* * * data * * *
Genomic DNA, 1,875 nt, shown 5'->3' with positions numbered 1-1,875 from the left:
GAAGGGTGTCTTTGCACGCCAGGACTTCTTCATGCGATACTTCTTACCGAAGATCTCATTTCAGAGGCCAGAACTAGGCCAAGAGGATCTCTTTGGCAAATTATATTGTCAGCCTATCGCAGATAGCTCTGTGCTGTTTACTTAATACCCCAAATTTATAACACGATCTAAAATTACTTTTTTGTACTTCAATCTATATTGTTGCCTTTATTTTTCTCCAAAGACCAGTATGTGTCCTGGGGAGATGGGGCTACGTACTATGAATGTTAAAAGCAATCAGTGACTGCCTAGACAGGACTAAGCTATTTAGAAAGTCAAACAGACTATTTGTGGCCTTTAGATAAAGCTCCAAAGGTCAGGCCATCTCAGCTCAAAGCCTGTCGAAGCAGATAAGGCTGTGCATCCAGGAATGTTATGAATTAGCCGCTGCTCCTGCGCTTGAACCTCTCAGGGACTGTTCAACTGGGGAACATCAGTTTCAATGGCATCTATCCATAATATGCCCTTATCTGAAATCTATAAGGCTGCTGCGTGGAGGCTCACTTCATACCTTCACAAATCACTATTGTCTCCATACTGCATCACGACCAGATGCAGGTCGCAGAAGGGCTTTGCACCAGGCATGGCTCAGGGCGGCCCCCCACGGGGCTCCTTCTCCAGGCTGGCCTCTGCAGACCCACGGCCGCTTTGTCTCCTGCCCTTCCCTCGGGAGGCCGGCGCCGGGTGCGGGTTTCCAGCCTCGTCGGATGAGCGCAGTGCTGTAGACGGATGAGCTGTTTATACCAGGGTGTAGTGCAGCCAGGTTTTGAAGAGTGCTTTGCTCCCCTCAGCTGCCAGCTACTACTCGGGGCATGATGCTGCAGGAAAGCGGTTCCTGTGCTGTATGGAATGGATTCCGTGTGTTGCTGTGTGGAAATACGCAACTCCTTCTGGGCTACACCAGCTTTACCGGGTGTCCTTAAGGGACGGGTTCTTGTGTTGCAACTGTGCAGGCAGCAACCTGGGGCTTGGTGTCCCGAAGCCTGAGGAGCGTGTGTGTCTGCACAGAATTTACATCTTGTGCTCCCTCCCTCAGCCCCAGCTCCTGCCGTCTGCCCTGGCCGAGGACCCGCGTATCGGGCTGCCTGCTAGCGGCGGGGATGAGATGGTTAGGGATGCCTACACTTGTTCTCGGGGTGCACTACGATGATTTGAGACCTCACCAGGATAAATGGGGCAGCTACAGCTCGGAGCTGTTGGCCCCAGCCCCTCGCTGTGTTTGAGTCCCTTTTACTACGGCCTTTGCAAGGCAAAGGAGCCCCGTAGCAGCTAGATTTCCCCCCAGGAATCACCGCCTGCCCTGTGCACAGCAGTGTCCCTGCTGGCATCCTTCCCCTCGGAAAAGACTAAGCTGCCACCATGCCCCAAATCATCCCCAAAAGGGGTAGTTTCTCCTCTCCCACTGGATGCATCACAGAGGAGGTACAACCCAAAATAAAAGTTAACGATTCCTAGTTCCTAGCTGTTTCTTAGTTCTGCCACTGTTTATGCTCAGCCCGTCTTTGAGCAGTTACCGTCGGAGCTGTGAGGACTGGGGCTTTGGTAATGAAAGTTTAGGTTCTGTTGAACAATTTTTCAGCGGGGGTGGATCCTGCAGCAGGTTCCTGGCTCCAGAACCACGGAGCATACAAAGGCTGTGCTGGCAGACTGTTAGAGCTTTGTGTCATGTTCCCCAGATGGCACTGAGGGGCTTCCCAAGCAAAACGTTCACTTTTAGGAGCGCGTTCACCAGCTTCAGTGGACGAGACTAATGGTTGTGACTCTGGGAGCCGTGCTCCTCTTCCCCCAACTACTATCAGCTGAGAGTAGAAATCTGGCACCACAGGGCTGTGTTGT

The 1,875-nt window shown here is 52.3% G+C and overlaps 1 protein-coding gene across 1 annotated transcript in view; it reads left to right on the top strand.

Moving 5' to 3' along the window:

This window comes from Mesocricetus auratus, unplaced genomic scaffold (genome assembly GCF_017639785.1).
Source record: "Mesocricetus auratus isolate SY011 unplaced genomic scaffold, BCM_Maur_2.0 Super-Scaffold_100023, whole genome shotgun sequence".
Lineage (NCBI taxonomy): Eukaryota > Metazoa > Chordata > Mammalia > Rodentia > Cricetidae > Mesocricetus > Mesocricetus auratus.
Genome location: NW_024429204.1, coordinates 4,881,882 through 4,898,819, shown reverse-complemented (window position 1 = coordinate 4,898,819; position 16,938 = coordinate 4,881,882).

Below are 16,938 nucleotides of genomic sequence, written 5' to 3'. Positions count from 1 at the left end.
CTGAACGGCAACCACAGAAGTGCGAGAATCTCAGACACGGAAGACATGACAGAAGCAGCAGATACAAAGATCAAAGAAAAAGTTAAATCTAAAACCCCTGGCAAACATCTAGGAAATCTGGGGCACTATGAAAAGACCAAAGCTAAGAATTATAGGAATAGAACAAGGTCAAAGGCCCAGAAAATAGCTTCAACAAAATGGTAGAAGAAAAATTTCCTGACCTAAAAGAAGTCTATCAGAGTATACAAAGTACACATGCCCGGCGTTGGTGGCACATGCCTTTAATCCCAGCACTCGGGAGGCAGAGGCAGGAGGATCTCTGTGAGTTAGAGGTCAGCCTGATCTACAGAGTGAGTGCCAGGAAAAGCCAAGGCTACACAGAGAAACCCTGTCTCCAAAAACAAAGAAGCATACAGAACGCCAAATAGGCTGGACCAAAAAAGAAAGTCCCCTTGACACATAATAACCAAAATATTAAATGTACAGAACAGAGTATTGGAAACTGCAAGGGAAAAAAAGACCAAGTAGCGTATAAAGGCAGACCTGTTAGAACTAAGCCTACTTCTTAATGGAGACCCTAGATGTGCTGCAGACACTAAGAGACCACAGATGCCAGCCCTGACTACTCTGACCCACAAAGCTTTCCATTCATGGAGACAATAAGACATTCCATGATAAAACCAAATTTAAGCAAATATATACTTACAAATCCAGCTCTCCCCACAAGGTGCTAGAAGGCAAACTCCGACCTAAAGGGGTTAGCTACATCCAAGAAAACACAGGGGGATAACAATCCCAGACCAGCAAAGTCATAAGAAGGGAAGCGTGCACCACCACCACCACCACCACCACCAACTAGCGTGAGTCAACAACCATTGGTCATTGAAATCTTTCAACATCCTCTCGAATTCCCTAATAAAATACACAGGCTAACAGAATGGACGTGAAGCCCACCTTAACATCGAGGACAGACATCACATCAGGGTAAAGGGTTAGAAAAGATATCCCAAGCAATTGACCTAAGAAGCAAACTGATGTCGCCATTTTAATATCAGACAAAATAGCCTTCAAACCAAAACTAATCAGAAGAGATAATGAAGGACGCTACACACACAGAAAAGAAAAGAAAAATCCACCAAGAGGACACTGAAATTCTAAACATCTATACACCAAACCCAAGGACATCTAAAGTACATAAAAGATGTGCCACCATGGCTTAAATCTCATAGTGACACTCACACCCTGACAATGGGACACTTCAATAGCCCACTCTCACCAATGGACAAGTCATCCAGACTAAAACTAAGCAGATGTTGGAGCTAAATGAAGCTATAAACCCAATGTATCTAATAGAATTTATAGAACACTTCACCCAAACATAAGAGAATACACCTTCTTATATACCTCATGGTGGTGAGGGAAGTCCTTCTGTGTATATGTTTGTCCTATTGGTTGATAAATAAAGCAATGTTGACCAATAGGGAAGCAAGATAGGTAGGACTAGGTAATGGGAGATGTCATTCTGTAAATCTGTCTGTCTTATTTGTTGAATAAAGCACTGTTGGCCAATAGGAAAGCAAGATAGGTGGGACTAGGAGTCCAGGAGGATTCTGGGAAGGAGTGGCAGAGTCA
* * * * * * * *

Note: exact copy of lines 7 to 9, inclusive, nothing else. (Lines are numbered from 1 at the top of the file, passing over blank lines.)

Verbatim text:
Lineage (NCBI taxonomy): Eukaryota > Metazoa > Chordata > Mammalia > Rodentia > Cricetidae > Mesocricetus > Mesocricetus auratus.
Genome location: NW_024429204.1, coordinates 4,881,882 through 4,898,819, shown reverse-complemented (window position 1 = coordinate 4,898,819; position 16,938 = coordinate 4,881,882).

Below are 16,938 nucleotides of genomic sequence, written 5' to 3'. Positions count from 1 at the left end.